Today the Council's Permanent Representatives Committee approved the provisional agreement reached with the European Parliament on 8 November 2018 on the proposal for a European Accessibility Act (EAA). The proposal aims at making various products and services in the European Union more accessible for persons with disabilities. It is thought that more than 80 million people in the EU are affected by some degree of disability.
The new rules will bring benefits not only to tens of millions of Europeans, but also to many elderly people in the Union. Businesses will be able to provide services or to manufacture, sell or import products across the EU benefiting from uniform requirements at EU level.
Beate Hartinger-Klein, Federal Minister of Labour, Social Affairs, Health and Consumer Protection of Austria
The European Accessibility Act includes accessibility requirements for key products and services such as:
-phones, computers, payment terminals or self-service terminals for buying passenger transport tickets;
-consumer banking services;
-electronic communications services, including for example phone and Internet services;
-the 112 emergency number calls;
-access to audio-visual media services;
The directive also includes common accessibility requirements on the user interface and functionality design of products, as well as more specific accessibility requirements for some electronic consumer equipment. For consumer products covered by the directive, packaging, installation instructions and other product information are to be accessible.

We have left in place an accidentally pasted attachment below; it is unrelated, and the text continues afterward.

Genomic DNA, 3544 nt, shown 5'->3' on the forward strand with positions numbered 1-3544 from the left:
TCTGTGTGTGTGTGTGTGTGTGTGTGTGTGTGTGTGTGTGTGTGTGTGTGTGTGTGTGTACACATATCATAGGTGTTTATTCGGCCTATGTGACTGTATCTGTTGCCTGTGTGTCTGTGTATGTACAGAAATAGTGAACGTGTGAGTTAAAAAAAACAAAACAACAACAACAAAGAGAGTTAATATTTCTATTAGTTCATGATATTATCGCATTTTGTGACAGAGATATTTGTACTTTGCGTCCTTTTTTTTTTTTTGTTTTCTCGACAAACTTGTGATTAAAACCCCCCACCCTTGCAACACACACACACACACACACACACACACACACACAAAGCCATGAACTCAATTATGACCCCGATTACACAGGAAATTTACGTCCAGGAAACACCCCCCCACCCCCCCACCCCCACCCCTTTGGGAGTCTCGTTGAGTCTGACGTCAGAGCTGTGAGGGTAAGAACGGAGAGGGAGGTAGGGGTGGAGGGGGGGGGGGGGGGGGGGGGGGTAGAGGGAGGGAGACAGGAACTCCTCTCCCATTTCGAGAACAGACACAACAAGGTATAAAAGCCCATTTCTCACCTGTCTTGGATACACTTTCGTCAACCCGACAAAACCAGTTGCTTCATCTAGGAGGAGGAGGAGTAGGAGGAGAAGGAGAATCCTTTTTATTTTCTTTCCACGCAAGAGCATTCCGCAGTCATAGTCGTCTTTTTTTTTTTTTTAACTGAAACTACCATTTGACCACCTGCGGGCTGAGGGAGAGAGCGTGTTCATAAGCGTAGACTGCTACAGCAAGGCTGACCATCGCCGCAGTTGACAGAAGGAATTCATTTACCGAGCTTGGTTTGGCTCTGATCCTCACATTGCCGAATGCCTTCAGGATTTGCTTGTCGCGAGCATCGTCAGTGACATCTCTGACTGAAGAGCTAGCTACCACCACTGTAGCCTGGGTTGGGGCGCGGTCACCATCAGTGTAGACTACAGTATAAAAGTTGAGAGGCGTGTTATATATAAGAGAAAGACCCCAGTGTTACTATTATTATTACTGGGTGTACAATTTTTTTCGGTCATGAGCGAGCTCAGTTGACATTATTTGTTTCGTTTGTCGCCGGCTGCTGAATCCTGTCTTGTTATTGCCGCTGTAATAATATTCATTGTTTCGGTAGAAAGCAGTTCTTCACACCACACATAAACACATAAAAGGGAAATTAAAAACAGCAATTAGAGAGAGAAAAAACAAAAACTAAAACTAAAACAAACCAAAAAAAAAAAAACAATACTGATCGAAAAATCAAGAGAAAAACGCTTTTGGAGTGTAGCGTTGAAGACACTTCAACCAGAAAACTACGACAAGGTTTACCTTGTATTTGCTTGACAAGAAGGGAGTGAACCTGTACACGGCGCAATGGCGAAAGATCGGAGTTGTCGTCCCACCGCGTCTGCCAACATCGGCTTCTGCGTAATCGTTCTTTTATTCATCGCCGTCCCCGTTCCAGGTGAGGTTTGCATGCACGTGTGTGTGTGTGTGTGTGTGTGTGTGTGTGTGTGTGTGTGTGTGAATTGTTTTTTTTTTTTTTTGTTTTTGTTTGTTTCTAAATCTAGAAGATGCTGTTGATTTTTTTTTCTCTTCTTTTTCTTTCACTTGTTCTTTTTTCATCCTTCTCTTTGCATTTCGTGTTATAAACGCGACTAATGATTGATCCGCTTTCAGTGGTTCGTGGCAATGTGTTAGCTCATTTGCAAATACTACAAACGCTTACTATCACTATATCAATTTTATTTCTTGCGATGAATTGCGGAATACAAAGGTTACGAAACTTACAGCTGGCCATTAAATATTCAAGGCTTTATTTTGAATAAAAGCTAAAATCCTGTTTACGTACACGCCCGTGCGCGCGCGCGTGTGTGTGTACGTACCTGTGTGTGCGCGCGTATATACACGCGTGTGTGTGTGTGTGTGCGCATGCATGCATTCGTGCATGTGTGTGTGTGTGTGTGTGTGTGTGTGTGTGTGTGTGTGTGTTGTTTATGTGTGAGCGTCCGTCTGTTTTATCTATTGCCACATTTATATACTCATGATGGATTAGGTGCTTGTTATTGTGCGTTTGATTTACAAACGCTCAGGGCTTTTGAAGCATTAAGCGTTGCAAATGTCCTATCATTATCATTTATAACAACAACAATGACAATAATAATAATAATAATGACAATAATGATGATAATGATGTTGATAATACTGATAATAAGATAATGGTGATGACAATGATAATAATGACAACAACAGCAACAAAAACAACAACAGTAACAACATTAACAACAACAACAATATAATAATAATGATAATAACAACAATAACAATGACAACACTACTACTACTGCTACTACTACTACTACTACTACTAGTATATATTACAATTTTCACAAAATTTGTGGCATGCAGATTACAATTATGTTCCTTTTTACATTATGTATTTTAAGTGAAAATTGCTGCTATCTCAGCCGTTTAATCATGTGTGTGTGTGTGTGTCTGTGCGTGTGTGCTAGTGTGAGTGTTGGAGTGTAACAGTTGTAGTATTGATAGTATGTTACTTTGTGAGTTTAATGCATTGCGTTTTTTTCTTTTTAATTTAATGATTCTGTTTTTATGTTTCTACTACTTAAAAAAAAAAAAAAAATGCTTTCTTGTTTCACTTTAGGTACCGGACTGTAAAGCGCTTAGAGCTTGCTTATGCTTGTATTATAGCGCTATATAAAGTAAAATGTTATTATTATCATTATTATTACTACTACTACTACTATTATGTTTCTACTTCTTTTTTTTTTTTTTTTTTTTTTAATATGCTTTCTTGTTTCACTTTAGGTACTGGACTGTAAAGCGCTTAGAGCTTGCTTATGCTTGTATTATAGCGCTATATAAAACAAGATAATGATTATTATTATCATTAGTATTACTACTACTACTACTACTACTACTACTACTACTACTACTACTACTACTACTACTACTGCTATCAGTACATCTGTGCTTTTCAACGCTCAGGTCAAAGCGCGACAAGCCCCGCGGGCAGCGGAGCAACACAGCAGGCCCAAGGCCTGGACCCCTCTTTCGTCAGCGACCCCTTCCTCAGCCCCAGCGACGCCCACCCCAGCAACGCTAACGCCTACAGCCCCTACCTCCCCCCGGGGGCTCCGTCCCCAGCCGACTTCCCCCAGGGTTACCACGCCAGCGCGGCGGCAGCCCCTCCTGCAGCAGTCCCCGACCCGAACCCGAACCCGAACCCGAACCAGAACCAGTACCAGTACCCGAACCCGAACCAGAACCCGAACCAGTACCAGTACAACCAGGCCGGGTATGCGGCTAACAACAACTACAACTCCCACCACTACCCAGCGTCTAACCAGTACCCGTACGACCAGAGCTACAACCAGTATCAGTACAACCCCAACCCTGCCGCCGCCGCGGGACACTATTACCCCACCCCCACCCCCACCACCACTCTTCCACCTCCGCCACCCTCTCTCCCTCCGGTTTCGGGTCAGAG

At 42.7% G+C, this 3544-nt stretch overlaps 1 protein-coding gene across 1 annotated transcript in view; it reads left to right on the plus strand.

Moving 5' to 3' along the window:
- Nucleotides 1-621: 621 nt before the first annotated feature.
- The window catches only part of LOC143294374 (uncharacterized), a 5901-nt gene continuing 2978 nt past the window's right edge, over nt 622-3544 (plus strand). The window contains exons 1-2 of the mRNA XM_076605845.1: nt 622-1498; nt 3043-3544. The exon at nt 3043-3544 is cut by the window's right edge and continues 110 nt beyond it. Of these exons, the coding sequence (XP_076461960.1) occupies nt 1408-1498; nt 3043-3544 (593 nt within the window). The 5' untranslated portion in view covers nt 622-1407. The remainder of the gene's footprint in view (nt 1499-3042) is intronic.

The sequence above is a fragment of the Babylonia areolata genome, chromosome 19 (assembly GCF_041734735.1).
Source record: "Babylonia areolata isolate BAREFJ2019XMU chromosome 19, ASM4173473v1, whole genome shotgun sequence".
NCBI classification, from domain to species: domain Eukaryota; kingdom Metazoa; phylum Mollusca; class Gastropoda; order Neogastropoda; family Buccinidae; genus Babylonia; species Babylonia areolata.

In the case of services, there are some common requirements (e.g. on webpages) and, in addition, service-specific requirements. The directive requires that support services should also be accessible.
Some examples of more specific accessibility requirements included in the directive are: self-service terminals, such as, for instance, ticketing machines or ATMs, will have to provide the possibility to use personal headsets so that visually impaired persons be able to follow audio instructions. Where a self-service terminal provides for visual modes of operation, it shall provide at least one mode of operation that does not require user perception of colour.
Micro-enterprises /fewer than 10 employees and an annual turnover below €2 million/ that provide services are exempted from the directive and those providing products will be exempted from some obligations. As a whole, the directive avoids imposing a “disproportionate burden” on the economic operators.
Background and next steps
The Commission presented its proposal in December 2015. The negotiations between the Council and the European Parliament started in March 2018 and ended with a provisional agreement on 8 November 2018. Following today's approval of the agreement by the Permanent Representatives Committee, the directive will be sent to the European Parliament for adoption in the plenary. The final adoption in the Council is planned to take place in a Council meeting next year.